This section states that the goods might be in a deliverable state but to ascertain the price of the goods, the seller needs to do something extra. A contract of sale of goods which are in their deliverable-state but the seller is supposed to weigh, measure, test or perform a certain action with the goods to specify the price. The property does not pass unless the seller does the mentioned extra act and informs.
E.g., Jack sells a Smart T.V. to Tim and agrees to install it by getting it mounted on Tim’s wall as a part of the contract. Jack delivers the TV and informs Tim that he will install it the next day. The same night, the TV gets stolen from Tim’s house. Here, Tim is not liable for the loss since the ownership of the property had not passed on to him. As per the terms of the contract, the TV would be in a deliverable state only after it is installed.
Section 18 of the Sale of Goods Act, 1930 states that unless the goods are ascertained, the transfer of the property of the goods to the buyer cannot be completed, under the contract for the sale of unascertained goods.
Two necessary rules for the transfer of property of unascertained goods are listed under Section 23. These are:
Sale of unascertained Goods by Description
If the sale of unascertained or future goods is described in a contract, the goods with matching description are appropriated to the contract. It is done with either the buyer’s or the seller's consent. Consequently the property of the goods get transferred to the buyer. The consent of the party here could be clear or implied and given after or before the appropriation is done.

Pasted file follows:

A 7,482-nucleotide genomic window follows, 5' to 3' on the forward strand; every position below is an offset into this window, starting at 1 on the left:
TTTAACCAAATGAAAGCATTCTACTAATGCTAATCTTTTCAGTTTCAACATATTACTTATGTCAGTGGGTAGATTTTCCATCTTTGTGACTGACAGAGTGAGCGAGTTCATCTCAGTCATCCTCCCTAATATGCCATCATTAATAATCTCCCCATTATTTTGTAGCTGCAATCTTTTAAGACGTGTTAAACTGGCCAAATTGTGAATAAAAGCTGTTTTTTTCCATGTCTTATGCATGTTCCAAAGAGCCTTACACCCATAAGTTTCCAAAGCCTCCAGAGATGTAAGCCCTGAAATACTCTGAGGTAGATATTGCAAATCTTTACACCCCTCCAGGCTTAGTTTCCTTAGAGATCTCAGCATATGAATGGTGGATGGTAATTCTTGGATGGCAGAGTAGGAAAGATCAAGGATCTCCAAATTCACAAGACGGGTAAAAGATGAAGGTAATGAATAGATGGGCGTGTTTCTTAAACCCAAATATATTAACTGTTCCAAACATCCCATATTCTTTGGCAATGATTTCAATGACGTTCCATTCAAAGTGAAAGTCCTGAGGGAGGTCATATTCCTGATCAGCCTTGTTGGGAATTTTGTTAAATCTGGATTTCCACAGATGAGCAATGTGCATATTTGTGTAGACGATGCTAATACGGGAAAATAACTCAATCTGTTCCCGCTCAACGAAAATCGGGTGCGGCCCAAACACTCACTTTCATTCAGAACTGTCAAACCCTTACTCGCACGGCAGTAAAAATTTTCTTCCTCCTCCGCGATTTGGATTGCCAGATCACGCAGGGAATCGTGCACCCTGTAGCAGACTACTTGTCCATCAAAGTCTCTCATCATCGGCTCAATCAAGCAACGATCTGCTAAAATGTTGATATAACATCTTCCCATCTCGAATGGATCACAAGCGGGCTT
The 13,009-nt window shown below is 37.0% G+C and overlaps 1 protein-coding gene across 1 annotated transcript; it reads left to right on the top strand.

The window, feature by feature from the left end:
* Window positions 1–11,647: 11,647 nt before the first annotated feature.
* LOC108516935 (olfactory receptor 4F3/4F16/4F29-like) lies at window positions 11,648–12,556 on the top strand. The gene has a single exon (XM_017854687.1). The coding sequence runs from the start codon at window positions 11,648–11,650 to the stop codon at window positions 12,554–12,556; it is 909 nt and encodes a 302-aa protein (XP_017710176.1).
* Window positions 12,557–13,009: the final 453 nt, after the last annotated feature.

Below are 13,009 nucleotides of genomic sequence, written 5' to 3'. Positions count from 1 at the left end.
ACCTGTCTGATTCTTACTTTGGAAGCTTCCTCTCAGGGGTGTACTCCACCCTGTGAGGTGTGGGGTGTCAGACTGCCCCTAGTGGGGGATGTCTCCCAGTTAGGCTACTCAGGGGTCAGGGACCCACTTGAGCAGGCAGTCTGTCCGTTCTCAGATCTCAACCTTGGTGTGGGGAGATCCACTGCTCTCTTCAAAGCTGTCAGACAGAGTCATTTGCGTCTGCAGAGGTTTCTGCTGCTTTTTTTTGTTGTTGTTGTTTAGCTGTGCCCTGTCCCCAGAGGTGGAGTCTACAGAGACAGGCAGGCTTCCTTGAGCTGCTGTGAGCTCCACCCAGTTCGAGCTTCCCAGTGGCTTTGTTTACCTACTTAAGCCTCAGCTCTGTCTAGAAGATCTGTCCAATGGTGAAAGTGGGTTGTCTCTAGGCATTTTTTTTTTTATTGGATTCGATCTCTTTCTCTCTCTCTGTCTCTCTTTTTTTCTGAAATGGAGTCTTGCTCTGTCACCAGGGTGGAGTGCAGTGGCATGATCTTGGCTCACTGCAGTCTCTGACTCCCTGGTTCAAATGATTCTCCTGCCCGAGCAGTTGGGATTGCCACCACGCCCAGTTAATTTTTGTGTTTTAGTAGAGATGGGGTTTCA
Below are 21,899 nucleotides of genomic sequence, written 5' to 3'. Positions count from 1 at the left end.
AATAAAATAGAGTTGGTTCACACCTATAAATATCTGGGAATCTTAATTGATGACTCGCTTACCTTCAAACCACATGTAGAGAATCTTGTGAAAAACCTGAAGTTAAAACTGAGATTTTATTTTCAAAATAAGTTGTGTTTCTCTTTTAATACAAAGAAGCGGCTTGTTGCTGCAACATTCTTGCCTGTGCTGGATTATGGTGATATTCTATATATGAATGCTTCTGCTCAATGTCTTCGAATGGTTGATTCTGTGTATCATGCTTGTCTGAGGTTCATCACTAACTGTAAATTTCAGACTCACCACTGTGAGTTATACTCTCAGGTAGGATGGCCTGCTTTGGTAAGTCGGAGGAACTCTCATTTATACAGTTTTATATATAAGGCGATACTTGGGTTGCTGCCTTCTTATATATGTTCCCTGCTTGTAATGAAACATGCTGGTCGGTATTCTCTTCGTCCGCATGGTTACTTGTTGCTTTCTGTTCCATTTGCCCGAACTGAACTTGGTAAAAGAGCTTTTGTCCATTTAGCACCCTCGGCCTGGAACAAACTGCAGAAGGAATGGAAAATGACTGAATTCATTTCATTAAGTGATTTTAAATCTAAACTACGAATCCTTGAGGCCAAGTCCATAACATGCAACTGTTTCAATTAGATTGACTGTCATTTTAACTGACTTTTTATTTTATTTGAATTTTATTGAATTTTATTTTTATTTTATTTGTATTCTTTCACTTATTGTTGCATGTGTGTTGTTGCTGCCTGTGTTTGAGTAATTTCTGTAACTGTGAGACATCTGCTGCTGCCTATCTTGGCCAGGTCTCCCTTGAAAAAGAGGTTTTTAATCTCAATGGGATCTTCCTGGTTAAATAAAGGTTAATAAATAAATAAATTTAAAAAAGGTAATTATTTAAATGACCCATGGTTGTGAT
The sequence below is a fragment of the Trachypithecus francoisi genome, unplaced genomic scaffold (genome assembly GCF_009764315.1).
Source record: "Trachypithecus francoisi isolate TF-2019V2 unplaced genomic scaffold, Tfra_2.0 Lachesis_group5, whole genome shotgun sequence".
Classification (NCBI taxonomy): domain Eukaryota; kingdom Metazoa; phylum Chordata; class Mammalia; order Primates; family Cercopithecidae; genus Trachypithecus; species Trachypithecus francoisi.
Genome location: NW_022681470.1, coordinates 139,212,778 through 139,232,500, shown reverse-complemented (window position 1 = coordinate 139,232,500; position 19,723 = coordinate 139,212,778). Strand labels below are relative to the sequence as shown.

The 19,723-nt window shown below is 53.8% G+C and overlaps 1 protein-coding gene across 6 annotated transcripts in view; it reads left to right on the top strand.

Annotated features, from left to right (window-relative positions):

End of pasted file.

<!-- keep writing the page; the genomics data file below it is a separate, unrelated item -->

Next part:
Delivery to the Carrier
In some cases, the goods are delivered by the seller to the buyer or a bearer or a bailee (who may or may not have been named by the buyer) for getting it dispatched to the buyer. Here, the seller doesn’t retain the right of disposal. He unconditionally appropriates the goods to the contract.
Appropriation of goods is when goods are chosen with the intent to use them in making a contract with the mutual consent of the seller and buyer. Following are some of the requirements.
There must be an existing contract for the sale of future goods or unascertained goods.
The quality and the description stated in the contract should be conforming with the goods.
The goods should be in a deliverable state.
They should be unconditionally appropriated to the contract by either delivery to the buyer or his trustee or the carrier.
The appropriation is done by the seller with the consent of the buyer or by the buyer with the consent of the seller.
The consent could either be expressed or implied.
The consent could be given before or after the appropriation of the goods.
Q1. Dave sells goods to Jim that is to be sent over to Jim by air. He makes a bill of lading in the name of Jim. The goods get lost in transit. Would Dave be liable here?
Ans: Since Dave makes a bill of lading in Jim’s name for a package being sent to Jim, the ownership of the goods transfers to Jim. In case of accidental loss, Dave wouldn’t be liable anymore.
Q2. For the Appropriation of Goods, the consent given by the parties has to be expressed. TRUE or FALSE?
Ans: FALSE. The consent given could be of the implied nature too.